Nobody Dies Alone (A Sermon for Lent 5B)

Nobody Dies Alone (A Sermon for Lent 5B)
St. Mary’s Episcopal Church (Cypress, Texas)
John 12: 20–33
March 18, 2018

There’s a couple topics that are rarely preached on. You know them, right? Money, sex, and politics. But don’t worry, I’m not going to talk about those….at least not today. But there’s something else we don’t talk about very much in the church.


Yes, we acknowledge death when it happens, but for the most part we don’t talk about death with any real depth or substance, and certainly no enthusiasm.

We don’t deal with it.

We deny it.

We ignore it.

We avoid it.

We don’t really acknowledge, talk about, or deal with death at all in our culture.

Because nobody wants to die.

We don’t even want to think about dying.

The death of our loved ones is too real, too painful. Our own death is too scary. The parts of our lives that have died are too difficult. Death is not always, however, physical. Sometimes it is spiritual or emotional. We die a thousand deaths every day. There are the deaths of relationships, marriages, plans, hopes, dreams, careers, health, beliefs. And we don’t like to talk about those, either.

So, for the most part, we just avoid the topic of death.

Besides it’s a downer in a culture that mostly wants to be happy, feel good, and avoid difficult realities.

I suspect the Greeks in today’s gospel didn’t go expecting to talk about death when they showed up to worship. They just wanted to see Jesus.

And who can blame them? Jesus has a pretty good track record up to this point. He has cleansed the temple, turned water into wine, healed a little boy, fed 5,000, given sight to the blind, and raised Lazarus from the dead.

I don’t know why they wanted to see Jesus, but I know the desire. I want to see Jesus. I’ll bet you do, too. We all have our reasons for wanting to see Jesus.

But I think too often we want to see Jesus on our terms. Because sometimes encountering and following Jesus means pain, loss, failure, disappointment, or even death.

Christianity means participating in the life, and the death…and ultimately the resurrection of Jesus Christ.

That is what Jesus sets before the Greeks who want to see him.

“Unless a grain of wheat falls into the earth and dies, it remains just a single grain; but if it dies, it bears much fruit. Those who love their life lose it, and those who hate their life in this world will keep it for eternal life. Whoever serves me must follow me, and where I am, there will my servant be also.”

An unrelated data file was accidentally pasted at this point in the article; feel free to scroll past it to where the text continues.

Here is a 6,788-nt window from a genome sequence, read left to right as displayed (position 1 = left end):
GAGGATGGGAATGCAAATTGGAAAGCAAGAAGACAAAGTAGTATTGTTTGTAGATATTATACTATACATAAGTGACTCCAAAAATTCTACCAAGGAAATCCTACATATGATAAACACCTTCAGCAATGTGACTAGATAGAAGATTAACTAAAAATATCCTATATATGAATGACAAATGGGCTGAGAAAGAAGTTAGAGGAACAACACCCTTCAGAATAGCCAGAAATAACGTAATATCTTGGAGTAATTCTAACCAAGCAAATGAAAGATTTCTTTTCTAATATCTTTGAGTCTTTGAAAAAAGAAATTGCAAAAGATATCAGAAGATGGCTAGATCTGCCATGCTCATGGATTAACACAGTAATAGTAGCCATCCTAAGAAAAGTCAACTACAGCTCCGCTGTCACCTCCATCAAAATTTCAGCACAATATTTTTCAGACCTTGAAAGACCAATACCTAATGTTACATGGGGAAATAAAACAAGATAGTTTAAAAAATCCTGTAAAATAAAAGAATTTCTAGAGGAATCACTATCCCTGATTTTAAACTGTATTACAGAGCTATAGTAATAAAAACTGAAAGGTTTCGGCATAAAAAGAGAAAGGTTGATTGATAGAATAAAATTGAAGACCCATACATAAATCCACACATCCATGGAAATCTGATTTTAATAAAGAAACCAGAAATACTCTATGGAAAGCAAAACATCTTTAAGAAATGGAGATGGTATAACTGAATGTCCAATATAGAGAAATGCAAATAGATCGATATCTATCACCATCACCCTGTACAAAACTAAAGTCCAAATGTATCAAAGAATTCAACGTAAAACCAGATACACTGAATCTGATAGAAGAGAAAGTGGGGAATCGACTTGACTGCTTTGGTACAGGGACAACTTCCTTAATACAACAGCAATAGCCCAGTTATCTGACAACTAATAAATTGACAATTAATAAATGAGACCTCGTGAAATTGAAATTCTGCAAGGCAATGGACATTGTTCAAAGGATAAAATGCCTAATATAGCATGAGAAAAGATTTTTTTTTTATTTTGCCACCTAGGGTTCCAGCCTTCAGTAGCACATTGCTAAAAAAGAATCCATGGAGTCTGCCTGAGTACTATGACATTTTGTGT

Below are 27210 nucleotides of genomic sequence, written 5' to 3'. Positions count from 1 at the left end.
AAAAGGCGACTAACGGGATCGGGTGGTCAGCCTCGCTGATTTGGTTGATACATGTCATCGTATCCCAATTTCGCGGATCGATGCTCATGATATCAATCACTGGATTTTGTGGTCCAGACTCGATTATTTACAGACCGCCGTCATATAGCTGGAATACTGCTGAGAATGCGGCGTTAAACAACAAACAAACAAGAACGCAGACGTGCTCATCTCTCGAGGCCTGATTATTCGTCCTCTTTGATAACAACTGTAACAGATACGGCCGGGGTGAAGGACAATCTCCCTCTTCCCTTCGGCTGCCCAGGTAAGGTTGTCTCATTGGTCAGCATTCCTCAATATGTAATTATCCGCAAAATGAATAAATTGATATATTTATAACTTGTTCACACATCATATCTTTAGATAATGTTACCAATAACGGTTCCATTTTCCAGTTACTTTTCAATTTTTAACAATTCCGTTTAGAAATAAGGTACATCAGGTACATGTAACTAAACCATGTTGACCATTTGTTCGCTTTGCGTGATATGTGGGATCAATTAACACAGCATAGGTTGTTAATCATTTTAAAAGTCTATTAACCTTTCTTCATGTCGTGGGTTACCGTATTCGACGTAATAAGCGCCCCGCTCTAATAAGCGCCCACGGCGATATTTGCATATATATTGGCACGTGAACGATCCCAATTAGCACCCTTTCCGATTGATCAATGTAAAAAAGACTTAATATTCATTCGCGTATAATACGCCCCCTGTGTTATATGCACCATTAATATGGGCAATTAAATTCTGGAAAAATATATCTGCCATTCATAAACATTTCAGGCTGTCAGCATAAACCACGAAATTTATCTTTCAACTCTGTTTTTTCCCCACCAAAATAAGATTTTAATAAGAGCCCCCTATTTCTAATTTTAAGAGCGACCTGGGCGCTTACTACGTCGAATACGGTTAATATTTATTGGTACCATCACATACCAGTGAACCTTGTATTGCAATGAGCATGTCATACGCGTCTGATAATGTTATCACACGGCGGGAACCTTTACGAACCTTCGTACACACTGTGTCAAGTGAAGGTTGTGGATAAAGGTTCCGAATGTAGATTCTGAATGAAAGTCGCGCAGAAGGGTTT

Rev. Beth talked about this book a couple of weeks ago…Everything Happens For a Reason: And Other Lies I’ve Loved. I started reading this book this weekend, because this week is basically my holy week. Tomorrow is the Feast of St. Joseph, the patron saint of fathers, and also the one-year anniversary of the last time I went to church with my dad…the last time my dad ever went to church. Tuesday is the one-year anniversary of the last time my dad ever left his house, when we went to the oncologist and decided to decline treatment. Wednesday is the one-year anniversary of the last time I ever saw my dad alive. And Thursday…it hurts to even think about, but Thursday will mark one year since my father died. The worst year of my life will be over, but I don’t know that the pain ever really ends.

So in this book, Kate Bowler talks about her own experience with cancer and how that relates to her academic research on the prosperity gospel. The prosperity gospel is that strain of Christianity that talks about “name it and claim it,” and faith healers, and being blessed financially for giving. In that tradition, sickness and death can be signs of sin.

But what she finds is that we…those of us who wouldn’t dare claim the prosperity gospel…are not much different. The prosperity gospel is a type of theodicy, a way to make sense of suffering. And we do the same thing. God has a plan….everything happens for a reason…when God closes a door he opens a window…at least you had 37 years with your dad.

That all may in some sense be true…but it’s all unhelpful. So try not to ever say stuff like that.

Theodicy, the search for why bad things happen, is a never-ending search. But what Jesus hints at in this Gospel is one way to help understand it. We don’t know why bad things happen, but in Jesus’ suffering and death we know we aren’t alone.

We know that Jesus understands our suffering, and we know that somehow…some way…he is there with us. God is with us. “Where my servant is, I am there, too,” he says in today’s Gospel.

I want to read a section from this book which I think helps illustrate this point.

I always find Jesus’ question today to be very interesting. “What should I say, ‘Father save me from this’? No…this is why I came.”

Jesus did not ask to be saved from death. Because Jesus knew that death was not the end.

He knew that in God’s world strength is found in weakness, victory looks like defeat, and life is born of death.

And above all, he knew that in his darkest of moments, he was not alone.

And neither are we.